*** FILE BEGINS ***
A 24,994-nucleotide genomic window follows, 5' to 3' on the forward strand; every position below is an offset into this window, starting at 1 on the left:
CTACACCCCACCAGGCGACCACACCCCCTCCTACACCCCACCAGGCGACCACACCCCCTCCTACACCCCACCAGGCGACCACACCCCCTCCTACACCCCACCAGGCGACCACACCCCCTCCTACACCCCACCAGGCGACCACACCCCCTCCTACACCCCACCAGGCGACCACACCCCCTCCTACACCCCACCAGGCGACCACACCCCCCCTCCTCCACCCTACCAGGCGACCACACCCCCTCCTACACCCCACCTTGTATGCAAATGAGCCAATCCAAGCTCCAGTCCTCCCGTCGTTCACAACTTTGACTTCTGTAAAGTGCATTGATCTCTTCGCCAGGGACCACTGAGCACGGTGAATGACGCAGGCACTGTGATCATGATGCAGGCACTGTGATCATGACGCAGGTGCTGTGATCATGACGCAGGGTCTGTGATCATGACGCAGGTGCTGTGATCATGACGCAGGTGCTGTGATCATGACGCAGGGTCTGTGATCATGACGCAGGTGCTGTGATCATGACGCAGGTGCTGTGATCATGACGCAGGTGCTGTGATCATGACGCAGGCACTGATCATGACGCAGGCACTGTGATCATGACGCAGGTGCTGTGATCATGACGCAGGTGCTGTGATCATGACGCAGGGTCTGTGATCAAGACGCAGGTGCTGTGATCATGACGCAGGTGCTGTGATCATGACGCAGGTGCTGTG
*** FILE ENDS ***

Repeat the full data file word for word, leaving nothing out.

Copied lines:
A 24,994-nucleotide genomic window follows, 5' to 3' on the forward strand; every position below is an offset into this window, starting at 1 on the left:
CTACACCCCACCAGGCGACCACACCCCCTCCTACACCCCACCAGGCGACCACACCCCCTCCTACACCCCACCAGGCGACCACACCCCCTCCTACACCCCACCAGGCGACCACACCCCCTCCTACACCCCACCAGGCGACCACACCCCCTCCTACACCCCACCAGGCGACCACACCCCCTCCTACACCCCACCAGGCGACCACACCCCCCCTCCTCCACCCTACCAGGCGACCACACCCCCTCCTACACCCCACCTTGTATGCAAATGAGCCAATCCAAGCTCCAGTCCTCCCGTCGTTCACAACTTTGACTTCTGTAAAGTGCATTGATCTCTTCGCCAGGGACCACTGAGCACGGTGAATGACGCAGGCACTGTGATCATGATGCAGGCACTGTGATCATGACGCAGGTGCTGTGATCATGACGCAGGGTCTGTGATCATGACGCAGGTGCTGTGATCATGACGCAGGTGCTGTGATCATGACGCAGGGTCTGTGATCATGACGCAGGTGCTGTGATCATGACGCAGGTGCTGTGATCATGACGCAGGTGCTGTGATCATGACGCAGGCACTGATCATGACGCAGGCACTGTGATCATGACGCAGGTGCTGTGATCATGACGCAGGTGCTGTGATCATGACGCAGGGTCTGTGATCAAGACGCAGGTGCTGTGATCATGACGCAGGTGCTGTGATCATGACGCAGGTGCTGTG